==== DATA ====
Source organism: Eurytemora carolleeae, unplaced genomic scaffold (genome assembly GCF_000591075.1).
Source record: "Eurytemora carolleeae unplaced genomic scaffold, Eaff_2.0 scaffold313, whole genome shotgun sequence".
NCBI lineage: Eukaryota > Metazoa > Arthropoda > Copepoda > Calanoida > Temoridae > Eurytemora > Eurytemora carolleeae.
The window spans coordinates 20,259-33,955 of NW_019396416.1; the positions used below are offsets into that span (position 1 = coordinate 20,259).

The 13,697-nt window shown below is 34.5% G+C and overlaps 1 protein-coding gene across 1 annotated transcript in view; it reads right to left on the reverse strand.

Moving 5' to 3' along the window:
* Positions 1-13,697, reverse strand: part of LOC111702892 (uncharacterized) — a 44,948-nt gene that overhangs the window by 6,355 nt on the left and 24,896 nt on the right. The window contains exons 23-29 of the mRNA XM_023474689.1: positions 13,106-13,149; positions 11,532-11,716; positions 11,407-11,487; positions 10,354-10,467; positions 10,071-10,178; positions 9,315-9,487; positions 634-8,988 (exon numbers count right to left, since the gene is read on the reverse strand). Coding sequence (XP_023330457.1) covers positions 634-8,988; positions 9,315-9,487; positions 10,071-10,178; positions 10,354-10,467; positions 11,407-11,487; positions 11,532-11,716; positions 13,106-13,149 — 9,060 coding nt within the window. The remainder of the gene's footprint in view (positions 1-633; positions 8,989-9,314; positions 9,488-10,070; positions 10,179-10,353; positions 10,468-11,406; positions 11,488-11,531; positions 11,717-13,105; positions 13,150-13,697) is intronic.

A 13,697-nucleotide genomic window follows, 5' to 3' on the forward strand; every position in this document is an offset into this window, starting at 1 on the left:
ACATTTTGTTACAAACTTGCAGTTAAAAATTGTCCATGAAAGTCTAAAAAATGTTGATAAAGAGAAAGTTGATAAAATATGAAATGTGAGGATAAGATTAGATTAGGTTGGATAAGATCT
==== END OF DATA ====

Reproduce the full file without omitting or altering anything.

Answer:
Source organism: Eurytemora carolleeae, unplaced genomic scaffold (genome assembly GCF_000591075.1).
Source record: "Eurytemora carolleeae unplaced genomic scaffold, Eaff_2.0 scaffold313, whole genome shotgun sequence".
NCBI lineage: Eukaryota > Metazoa > Arthropoda > Copepoda > Calanoida > Temoridae > Eurytemora > Eurytemora carolleeae.
The window spans coordinates 20,259-33,955 of NW_019396416.1; the positions used below are offsets into that span (position 1 = coordinate 20,259).

The 13,697-nt window shown below is 34.5% G+C and overlaps 1 protein-coding gene across 1 annotated transcript in view; it reads right to left on the reverse strand.

Moving 5' to 3' along the window:
* Positions 1-13,697, reverse strand: part of LOC111702892 (uncharacterized) — a 44,948-nt gene that overhangs the window by 6,355 nt on the left and 24,896 nt on the right. The window contains exons 23-29 of the mRNA XM_023474689.1: positions 13,106-13,149; positions 11,532-11,716; positions 11,407-11,487; positions 10,354-10,467; positions 10,071-10,178; positions 9,315-9,487; positions 634-8,988 (exon numbers count right to left, since the gene is read on the reverse strand). Coding sequence (XP_023330457.1) covers positions 634-8,988; positions 9,315-9,487; positions 10,071-10,178; positions 10,354-10,467; positions 11,407-11,487; positions 11,532-11,716; positions 13,106-13,149 — 9,060 coding nt within the window. The remainder of the gene's footprint in view (positions 1-633; positions 8,989-9,314; positions 9,488-10,070; positions 10,179-10,353; positions 10,468-11,406; positions 11,488-11,531; positions 11,717-13,105; positions 13,150-13,697) is intronic.

A 13,697-nucleotide genomic window follows, 5' to 3' on the forward strand; every position in this document is an offset into this window, starting at 1 on the left:
ACATTTTGTTACAAACTTGCAGTTAAAAATTGTCCATGAAAGTCTAAAAAATGTTGATAAAGAGAAAGTTGATAAAATATGAAATGTGAGGATAAGATTAGATTAGGTTGGATAAGATCT